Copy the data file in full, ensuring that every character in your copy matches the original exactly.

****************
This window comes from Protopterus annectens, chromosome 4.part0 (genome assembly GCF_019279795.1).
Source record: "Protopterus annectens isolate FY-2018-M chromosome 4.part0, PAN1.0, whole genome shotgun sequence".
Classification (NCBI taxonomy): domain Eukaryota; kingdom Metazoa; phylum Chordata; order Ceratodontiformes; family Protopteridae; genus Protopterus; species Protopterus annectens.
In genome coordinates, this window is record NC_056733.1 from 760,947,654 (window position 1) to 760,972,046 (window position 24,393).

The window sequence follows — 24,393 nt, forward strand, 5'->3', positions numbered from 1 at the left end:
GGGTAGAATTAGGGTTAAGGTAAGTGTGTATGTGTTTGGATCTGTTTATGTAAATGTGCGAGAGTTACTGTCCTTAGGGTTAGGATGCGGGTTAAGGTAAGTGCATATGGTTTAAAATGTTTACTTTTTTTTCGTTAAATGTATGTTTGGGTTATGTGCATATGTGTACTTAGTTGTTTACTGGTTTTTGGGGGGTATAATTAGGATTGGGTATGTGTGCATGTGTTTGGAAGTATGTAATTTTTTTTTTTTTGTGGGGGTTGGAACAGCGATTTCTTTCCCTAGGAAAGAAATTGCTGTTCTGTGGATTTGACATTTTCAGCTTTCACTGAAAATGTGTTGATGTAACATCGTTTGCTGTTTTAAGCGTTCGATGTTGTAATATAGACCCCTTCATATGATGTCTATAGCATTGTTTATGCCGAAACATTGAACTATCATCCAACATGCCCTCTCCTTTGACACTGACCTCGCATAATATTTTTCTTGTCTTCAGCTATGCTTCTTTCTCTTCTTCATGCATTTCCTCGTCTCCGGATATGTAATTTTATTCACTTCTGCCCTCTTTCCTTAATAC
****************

This window comes from Protopterus annectens, chromosome 4.part0 (genome assembly GCF_019279795.1).
Source record: "Protopterus annectens isolate FY-2018-M chromosome 4.part0, PAN1.0, whole genome shotgun sequence".
Classification (NCBI taxonomy): domain Eukaryota; kingdom Metazoa; phylum Chordata; order Ceratodontiformes; family Protopteridae; genus Protopterus; species Protopterus annectens.
In genome coordinates, this window is record NC_056733.1 from 760,947,654 (window position 1) to 760,972,046 (window position 24,393).

The window sequence follows — 24,393 nt, forward strand, 5'->3', positions numbered from 1 at the left end:
GGGTAGAATTAGGGTTAAGGTAAGTGTGTATGTGTTTGGATCTGTTTATGTAAATGTGCGAGAGTTACTGTCCTTAGGGTTAGGATGCGGGTTAAGGTAAGTGCATATGGTTTAAAATGTTTACTTTTTTTTCGTTAAATGTATGTTTGGGTTATGTGCATATGTGTACTTAGTTGTTTACTGGTTTTTGGGGGGTATAATTAGGATTGGGTATGTGTGCATGTGTTTGGAAGTATGTAATTTTTTTTTTTTTGTGGGGGTTGGAACAGCGATTTCTTTCCCTAGGAAAGAAATTGCTGTTCTGTGGATTTGACATTTTCAGCTTTCACTGAAAATGTGTTGATGTAACATCGTTTGCTGTTTTAAGCGTTCGATGTTGTAATATAGACCCCTTCATATGATGTCTATAGCATTGTTTATGCCGAAACATTGAACTATCATCCAACATGCCCTCTCCTTTGACACTGACCTCGCATAATATTTTTCTTGTCTTCAGCTATGCTTCTTTCTCTTCTTCATGCATTTCCTCGTCTCCGGATATGTAATTTTATTCACTTCTGCCCTCTTTCCTTAATAC